A Bollywood film showcasing the power of female friendship and casually introducing a “friends-with-benefits” relationship should be something revolutionary, especially when it also has a phenomenal soundtrack. Cocktail turns the most common Bollywood rom-com trope of 1995-2010 entirely on it’s head. We were already used to seeing the story, “Indian guy sleeps with modern Western girl, but he can never actually have feelings for her, so the second she inevitably falls in love with him and he is confused about his emotions because he likes her but is repulsed by her [figurative or literal] white skin, he happens to meet a nice Indian ladki who embodies the perfect combination of modern and traditional and they get married and live happily ever after.” In 2012, Cocktail took this same overused plot and made it into something that was entirely it’s own, showing the very same internal male battle that we’re used to from the females’ perspective. At the start of the film, Meera and Veronica complement each other perfectly on their opposing sides of the modern/traditional spectrum; throughout the film’s entirity, Cocktail does a phenomenal job showing the struggle each of them faces in trying to find that perfect balance between tradition and modernity that society expects women to embody – and does so without forcing the audience to endure too many whiny internal emotional battles from Saif Ali Khan.
However ground-breaking Cocktail‘s premise, though, this was still just a film made by men for male audiences. Saif Ali Khan’s character is still a representation of some sick male fantasy, where a man can approach any girl with an offensive pick-up line and expect her to fall head over heels in return – but I wouldn’t expect anything less than self-aggrandizement from a film that comes straight out of Saif Ali Khan’s own production studio. If there is a single real life man who actually treats women like Gautam does and yet has never been shot down before meeting Diana Penty, please show him to me so I can shoot myself in the head.
Sometimes the girls falling in love with Gautam get as much as a song sequence to explain their behavior, and that’s about the closest we get to plausible character development in the entire film. Meera changes from hating Gautam to loving him over the course of “Daru Desi”, Gautam changes from loving Veronica to loving Meera over the course of “Tum Hi Ho Bandhu”, and Veronica changes from depression to happiness with “Jugni”. Veronica has two huge life-changing realizations about how she needs to change her jungli ways and become more domesticated and tolerable to the men in her life: One comes about via a simple quip from Gautam’s mom; the other comes via suddenly getting run over by a car. Deepika’s acting is SPECTACULAR in this movie, and STILL her character arc just isn’t remotely believable.
While Veronica and Meera’s relationship is definitely the highlight of the film, the female friendship that is showcased in Cocktail is still limited so much by the men around them. Both girls react against each other when Veronica finally finds out that Meera and Gautam are having a bit of an affair – when Meera had been rejecting his advances! Gautam is the one who lied about his relationship with Veronica, denied his feelings for Meera, and repeatedly initiated intimate contact with his girlfriend’s roommate while they all were living together. Ladies vs Ricky Bahl is a problematic movie that makes the same amount of sense plot-wise as Cocktail, but AT LEAST in Ladies the ladies stuck together and turned AGAINST the remorseless, way-too-arrogant-for-his-mediocre-looks piece of shit who was ruining their lives.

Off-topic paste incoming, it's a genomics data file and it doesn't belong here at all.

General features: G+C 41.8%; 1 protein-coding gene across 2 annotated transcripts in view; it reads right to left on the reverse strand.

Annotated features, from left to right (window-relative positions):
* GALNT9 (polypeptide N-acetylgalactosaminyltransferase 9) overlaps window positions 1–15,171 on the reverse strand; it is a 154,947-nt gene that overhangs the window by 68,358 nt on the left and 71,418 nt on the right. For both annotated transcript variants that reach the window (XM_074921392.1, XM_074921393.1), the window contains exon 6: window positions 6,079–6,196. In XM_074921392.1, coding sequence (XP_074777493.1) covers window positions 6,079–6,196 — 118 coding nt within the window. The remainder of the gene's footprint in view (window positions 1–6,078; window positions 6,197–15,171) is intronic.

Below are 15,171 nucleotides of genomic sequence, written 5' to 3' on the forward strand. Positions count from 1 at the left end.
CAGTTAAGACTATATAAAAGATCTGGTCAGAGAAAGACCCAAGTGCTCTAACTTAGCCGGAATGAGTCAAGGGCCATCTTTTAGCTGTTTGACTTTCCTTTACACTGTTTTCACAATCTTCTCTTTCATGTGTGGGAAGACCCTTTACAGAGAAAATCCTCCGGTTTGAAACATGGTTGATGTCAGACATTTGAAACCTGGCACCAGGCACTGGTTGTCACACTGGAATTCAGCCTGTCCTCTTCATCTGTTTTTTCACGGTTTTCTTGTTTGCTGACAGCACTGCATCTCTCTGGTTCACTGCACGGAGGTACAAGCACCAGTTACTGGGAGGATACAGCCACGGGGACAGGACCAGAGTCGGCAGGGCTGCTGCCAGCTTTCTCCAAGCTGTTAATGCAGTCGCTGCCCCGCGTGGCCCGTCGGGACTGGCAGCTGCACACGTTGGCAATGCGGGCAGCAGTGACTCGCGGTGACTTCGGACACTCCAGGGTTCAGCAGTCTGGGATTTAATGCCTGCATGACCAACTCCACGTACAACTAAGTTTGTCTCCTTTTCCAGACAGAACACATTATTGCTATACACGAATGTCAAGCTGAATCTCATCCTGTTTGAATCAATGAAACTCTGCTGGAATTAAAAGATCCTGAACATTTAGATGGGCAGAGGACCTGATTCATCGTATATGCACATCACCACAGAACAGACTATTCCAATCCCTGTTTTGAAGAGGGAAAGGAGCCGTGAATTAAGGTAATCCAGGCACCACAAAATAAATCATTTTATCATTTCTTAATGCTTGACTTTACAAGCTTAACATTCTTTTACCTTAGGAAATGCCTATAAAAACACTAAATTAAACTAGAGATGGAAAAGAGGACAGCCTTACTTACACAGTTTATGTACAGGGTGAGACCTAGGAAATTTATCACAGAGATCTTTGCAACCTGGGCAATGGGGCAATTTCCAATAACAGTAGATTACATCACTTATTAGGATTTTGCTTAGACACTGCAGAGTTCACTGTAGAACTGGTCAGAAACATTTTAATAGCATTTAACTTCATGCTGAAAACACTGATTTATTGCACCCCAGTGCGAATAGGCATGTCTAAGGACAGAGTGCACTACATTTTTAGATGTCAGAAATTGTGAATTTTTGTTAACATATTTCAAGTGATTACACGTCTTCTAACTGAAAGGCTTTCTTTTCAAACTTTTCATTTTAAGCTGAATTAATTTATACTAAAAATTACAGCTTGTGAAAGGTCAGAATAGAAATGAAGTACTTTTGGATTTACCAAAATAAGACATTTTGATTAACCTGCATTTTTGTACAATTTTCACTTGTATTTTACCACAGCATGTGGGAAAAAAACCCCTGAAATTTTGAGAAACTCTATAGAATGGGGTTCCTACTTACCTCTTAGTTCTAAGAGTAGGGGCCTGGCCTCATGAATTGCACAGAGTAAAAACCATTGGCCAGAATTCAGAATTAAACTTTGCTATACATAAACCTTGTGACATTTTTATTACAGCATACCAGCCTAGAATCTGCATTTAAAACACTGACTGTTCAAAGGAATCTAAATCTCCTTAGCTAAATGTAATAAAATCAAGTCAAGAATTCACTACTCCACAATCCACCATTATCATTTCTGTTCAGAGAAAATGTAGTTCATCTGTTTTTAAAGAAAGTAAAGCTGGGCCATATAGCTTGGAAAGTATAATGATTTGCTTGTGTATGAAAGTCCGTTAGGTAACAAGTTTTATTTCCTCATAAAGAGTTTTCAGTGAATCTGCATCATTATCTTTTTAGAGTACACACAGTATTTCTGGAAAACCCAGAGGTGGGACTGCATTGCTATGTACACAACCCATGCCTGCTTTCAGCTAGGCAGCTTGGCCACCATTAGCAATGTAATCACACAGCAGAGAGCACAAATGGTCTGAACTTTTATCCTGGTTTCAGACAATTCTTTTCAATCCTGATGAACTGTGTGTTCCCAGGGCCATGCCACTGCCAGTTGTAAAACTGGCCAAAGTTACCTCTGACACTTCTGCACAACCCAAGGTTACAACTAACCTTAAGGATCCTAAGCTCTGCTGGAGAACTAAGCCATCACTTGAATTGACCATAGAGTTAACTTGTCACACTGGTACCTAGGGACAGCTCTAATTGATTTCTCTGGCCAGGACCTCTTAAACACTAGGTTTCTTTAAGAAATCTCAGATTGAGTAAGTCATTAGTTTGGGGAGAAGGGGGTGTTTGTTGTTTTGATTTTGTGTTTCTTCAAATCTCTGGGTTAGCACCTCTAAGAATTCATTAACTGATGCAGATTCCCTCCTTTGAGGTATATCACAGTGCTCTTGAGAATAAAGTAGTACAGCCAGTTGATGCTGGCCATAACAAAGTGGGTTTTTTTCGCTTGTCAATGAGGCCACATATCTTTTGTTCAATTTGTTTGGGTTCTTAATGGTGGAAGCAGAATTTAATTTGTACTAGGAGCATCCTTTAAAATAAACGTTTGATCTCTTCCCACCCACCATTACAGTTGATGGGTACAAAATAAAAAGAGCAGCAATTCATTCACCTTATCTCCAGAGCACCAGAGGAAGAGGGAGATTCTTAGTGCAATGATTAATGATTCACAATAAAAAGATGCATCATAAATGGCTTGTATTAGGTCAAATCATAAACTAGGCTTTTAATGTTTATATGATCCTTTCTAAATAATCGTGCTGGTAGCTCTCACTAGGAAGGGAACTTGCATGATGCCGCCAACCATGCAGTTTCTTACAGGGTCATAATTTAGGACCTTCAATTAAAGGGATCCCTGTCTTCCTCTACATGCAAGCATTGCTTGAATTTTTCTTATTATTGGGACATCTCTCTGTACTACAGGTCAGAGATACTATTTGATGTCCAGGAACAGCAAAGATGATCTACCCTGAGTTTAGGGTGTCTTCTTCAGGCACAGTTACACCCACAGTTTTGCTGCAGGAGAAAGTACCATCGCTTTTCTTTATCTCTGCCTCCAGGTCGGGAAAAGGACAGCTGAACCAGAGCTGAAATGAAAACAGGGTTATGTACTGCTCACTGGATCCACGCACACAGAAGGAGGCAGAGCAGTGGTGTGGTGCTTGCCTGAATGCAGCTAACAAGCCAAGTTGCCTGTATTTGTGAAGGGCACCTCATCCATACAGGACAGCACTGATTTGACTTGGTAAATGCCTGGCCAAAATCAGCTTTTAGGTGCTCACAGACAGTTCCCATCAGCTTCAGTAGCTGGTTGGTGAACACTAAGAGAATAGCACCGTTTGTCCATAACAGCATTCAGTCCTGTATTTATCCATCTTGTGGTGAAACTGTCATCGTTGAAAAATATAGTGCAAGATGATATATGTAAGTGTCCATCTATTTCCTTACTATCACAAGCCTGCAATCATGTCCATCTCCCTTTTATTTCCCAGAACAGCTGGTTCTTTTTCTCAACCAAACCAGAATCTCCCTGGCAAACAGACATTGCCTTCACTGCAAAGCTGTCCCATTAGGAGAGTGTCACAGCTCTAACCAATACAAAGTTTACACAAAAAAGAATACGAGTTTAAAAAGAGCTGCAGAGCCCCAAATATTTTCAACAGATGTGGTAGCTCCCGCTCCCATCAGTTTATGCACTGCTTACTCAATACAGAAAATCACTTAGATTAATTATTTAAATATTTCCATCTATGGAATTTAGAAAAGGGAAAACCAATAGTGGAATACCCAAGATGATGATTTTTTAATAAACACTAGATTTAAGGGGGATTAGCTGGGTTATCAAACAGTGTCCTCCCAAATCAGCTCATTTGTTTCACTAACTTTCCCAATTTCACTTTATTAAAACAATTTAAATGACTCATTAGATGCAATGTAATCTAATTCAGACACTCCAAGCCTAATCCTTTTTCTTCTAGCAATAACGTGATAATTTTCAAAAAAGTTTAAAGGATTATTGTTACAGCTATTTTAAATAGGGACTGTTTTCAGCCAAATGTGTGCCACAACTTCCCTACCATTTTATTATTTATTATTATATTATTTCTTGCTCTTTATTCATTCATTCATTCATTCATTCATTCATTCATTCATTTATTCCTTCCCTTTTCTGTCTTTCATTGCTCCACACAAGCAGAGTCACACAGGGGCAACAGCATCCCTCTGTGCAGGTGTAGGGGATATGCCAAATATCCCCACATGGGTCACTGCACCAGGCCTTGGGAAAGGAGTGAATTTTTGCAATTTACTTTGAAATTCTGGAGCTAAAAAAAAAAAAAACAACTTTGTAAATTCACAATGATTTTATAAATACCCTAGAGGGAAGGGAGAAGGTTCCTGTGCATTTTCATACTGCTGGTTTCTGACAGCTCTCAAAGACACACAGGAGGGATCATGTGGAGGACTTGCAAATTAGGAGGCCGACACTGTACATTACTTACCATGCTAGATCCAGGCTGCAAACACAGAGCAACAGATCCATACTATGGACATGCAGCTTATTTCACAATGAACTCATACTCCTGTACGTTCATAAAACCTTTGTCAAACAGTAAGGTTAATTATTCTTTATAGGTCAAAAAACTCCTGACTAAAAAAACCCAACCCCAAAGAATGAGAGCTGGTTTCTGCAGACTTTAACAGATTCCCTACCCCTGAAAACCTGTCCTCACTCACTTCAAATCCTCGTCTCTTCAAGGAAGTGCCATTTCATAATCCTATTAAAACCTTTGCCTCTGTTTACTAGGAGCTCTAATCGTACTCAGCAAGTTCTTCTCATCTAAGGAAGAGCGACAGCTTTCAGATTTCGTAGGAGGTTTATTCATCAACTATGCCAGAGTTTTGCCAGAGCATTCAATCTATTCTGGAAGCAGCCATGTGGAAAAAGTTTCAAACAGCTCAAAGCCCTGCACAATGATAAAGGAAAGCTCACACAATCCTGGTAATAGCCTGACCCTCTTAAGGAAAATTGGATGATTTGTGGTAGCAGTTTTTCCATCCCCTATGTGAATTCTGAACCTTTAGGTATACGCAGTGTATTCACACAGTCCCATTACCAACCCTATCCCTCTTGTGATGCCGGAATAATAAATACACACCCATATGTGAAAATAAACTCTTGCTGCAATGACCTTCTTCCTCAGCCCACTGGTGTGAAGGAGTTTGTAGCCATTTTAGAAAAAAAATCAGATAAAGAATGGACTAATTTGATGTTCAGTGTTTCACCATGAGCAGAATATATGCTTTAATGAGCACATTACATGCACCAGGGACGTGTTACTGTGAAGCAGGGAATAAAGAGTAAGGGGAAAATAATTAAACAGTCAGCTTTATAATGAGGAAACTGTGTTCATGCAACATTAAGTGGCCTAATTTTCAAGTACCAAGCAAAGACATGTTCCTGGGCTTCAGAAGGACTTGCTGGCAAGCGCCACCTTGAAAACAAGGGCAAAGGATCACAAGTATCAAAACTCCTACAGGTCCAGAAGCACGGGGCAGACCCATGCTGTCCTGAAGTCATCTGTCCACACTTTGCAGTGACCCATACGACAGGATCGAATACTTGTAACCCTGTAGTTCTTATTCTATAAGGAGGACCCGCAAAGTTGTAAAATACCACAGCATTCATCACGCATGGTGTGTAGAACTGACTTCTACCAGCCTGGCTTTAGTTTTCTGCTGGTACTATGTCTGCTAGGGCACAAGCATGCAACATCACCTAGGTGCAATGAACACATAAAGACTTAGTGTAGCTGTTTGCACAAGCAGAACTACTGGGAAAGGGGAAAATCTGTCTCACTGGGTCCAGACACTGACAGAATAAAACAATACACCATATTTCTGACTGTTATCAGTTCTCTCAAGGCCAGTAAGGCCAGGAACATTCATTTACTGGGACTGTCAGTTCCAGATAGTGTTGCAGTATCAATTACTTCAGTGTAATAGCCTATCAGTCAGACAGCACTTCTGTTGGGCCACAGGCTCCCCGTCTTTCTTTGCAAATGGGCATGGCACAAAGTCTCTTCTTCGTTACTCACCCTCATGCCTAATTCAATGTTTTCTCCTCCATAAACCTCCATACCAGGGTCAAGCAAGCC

Most of what I’ve mentioned can somewhat be excused by the fact that society doesn’t give women the opportunity to stand on their own, or by the general role that song sequences play in Bollywood of expressing those moments of character development too intense to be expressed in words. What can NOT be excused by anything, though, is the completely regressive morals that the movie ends up preaching in the second half:
Veronica’s boyfriend lies about her to his parents, cheats on her with her roommate, and then watches her get run over by a car. After all of this happens, she stops drinking and starts cooking for the aforementioned asshole, because clearly drinking was the problem in Veronica’s life and not the shitty people she’s gone out on a limb for. People, when your significant other turns out to be a lying cheating piece of scum and then you get hit by a car, drinking isn’t the problem – DRINKING IS THE SOLUTION.
Anyway, once Veronica has domesticated herself, she realizes all the mistakes she made in her relationship with Meera. What are these mistakes, exactly? Being too good of a person? Helping out a stranger in her time of need? Expecting her best friend who she would do anything for to NOT sleep with her boyfriend? Or, failing that, at least to be honest with her about it? And, failing that, at LEAST to apologize and be there for her when she’s understandably upset by this instead of staying silent and running away like a little bitch? Who knows, but Veronica realizes in the end that she has to fly all the way from London to fucking India for this girl. Because it is VERONICA who is the crazy irrational one, who has to change everything about herself to fix things with her cheating ex, fly to India to fix things with her scaredy cat ex-roommate, and then arrange the two’s fucking wedding. Because Veronica drinks, speaks English, lives in London, has sex, and didn’t give a shit what boxes society wanted to fit her into (until this shitty plot dictated that she had to feel otherwise) – and that’s more important than whether or not she actually did anything that was morally wrong.
Listen to more, including a defense of the movie,
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